Egypt aims to secure agreement on a $4.8 billion loan from the International Monetary Fund in a few days to help shore up its battered finances, the prime minister said on Monday.
The IMF team in Cairo said earlier on Monday it was extending its stay for a few days and that it was having "constructive consultations" with the government on a deal seen as vital to restoring investor confidence in the economy.
"I think we are very close. We are still doing the last minute negotiations," Prime Minister Hisham Kandil said in an interview for the Reuters Middle East Investment Summit.
"We think we will be able to close the deal within the next coming few days," he said in Cairo, speaking of a deal that has been at the center of on-off negotiations since soon after Hosni Mubarak was ousted in a popular uprising in February 2011.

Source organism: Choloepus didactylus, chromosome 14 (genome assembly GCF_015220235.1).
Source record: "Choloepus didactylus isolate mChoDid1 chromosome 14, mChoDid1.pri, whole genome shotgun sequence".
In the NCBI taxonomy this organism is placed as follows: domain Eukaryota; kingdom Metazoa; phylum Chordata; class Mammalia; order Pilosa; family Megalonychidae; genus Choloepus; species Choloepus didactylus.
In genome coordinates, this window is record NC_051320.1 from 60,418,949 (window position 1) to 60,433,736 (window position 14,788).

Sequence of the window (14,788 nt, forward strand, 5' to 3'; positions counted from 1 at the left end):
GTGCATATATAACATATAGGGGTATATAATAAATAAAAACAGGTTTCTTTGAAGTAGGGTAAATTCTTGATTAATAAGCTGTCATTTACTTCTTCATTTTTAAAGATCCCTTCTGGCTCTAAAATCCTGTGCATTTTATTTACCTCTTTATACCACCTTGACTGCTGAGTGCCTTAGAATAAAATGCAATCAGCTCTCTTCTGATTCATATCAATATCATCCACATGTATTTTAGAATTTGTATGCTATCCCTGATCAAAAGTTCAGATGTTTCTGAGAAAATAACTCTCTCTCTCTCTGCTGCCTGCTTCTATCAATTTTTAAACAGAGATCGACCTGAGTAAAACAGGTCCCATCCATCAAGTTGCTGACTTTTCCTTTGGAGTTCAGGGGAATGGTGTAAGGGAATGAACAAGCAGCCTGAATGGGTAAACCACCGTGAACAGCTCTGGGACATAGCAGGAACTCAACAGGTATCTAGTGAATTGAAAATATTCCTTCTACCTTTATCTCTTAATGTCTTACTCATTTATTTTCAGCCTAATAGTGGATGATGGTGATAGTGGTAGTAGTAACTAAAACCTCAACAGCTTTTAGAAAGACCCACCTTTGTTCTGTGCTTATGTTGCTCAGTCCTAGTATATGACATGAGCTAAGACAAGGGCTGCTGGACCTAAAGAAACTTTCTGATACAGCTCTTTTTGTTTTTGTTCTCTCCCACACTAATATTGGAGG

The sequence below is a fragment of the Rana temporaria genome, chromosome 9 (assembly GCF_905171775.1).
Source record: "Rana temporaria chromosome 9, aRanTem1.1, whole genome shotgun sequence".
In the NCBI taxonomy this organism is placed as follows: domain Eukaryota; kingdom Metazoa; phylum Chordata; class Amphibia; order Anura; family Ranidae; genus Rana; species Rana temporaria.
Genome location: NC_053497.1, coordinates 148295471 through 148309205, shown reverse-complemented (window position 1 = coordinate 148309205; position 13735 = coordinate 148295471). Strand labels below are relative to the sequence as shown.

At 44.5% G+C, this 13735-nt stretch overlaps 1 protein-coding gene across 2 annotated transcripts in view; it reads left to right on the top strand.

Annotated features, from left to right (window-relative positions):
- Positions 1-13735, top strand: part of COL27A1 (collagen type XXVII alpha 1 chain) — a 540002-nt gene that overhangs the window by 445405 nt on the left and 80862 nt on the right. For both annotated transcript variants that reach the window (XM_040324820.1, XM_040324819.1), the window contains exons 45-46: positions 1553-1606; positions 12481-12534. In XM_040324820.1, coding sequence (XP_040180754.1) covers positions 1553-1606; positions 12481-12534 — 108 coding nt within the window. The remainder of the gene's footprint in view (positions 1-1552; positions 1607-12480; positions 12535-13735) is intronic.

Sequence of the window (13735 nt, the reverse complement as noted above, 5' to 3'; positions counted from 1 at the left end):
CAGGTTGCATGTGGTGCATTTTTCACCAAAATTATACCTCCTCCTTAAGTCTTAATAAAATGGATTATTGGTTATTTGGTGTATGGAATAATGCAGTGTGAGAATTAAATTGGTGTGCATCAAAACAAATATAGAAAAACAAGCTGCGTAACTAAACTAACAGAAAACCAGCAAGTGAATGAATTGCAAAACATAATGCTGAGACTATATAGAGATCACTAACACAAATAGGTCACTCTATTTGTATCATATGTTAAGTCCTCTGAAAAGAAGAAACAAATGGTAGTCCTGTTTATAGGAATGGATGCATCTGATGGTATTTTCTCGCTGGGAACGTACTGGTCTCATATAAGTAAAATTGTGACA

Kandil outlined austerity steps in the government's economic plan, including cutting fuel subsidy spending. He said targeting subsidies on cooking gas cylinders so they reach the most needy had begun in several provinces, adding that when implemented across the nation it would save Egypt 5 billion to 6 billion Egyptian pounds ($820 million to $980 million) a year.
He said a plan to eliminate subsidies on 95-octane gasoline, the highest grade available, could happen within a week. Officials had said it would happen last week. Kandil said the step would save the government 55 million pounds a year.
On other measures, he said a plan to hike the sales tax, now at 10 percent, was under review. Some reports suggested it would rise to 11 percent, but Kandil said the hike "might be less."
Kandil said he was "optimistic" the budget deficit for the financial year 2012/13, which ends in June, would come in less than the 10.8 percent of gross domestic product hit in 2011/12. Officials previously said the deficit last year was 11 percent.